• By: OLM Staff

Love and Forgetting

Love and Forgetting • A Husband and Wife`s journey through dementia
By Julie Macfie Sobol & Ken Sobol

257 pages • ISBN 978-1-927583-18-0

Lewy Body Disease – a form of dementia second only to Alzheimer`s in numbers, yet few of us have ever heard its name.

It takes courage to face serious illness, whether it is you who are sick or someone you love. This is the story of two courageous people, Julie and Ken Sobol. Julie and Ken were writing partners, so it was natural that when Ken become caught up in the frightening and fatal fog of Lewy Body Disease, they decided to write about their experience with the disease together.

This is the story not just of a devastating illness, but of an amazing relationship. As Ken`s disease progresses and his symptoms worsen, his voice on the page dwindles. Julie continues the narration, sharing her sadness, frustration, and attempts to find the best care for her husband. Their chronicling of the ravages wrought by LBD is intelligent, insightful, enlightening, and often funny. It is –at heart- a love story.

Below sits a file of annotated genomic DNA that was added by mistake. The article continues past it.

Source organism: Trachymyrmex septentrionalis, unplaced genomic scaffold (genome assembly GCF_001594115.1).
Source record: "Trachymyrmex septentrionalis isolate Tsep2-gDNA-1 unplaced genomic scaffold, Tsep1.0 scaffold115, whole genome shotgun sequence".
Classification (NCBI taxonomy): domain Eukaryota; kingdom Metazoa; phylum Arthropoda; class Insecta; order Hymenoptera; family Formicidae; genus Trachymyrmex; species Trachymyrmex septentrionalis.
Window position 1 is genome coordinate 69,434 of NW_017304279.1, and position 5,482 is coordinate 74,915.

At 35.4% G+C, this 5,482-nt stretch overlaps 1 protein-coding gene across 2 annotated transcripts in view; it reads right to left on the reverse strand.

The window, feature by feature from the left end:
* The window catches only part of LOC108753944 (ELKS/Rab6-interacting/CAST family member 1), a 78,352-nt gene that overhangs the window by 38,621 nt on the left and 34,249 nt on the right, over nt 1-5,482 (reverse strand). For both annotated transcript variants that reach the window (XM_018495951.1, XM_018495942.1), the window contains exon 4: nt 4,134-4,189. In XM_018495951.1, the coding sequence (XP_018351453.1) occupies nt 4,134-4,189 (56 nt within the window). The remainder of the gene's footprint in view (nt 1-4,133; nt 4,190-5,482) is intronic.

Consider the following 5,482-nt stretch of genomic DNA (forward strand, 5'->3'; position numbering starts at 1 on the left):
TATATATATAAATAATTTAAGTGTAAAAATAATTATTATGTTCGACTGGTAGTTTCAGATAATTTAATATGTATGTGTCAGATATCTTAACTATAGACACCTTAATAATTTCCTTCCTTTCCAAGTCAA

Julie Macfie Sobol and Ken Sobol met at Ohio`s Oberlin College in 1958. After marrying and living in New York, London, and Los Angeles, they and their three children moved to Canada. There Ken continued his Emmy-winning writing career with TVOntario and other networks, mainly in children`s televition and TV documentaries. He also authored several children`s books.

Julie is a painter and musician who has worked as a piano teacher and accompanist. Her paintings hang in Canada, The U.S., and England. Julie and Ken began writing together for magazines in the 1980s, and then went on to write two books of social history: Looking for Lake Erie and Lake Erie: A Pictorial History. Love and Forgetting began as a magazine piece about Lewy Body Dementia after Ken was diagnosed with the disease in 2007.

The couple was forced to find new ways of living and writing together as Ken`s symptoms deepened, their understanding of the disease increased, and the article morphed into a book. Ken died in August of 2010, just three weeks after moving into a long-term care facilities. Julie, now a grandmother if six, continues to make her home in Toronto.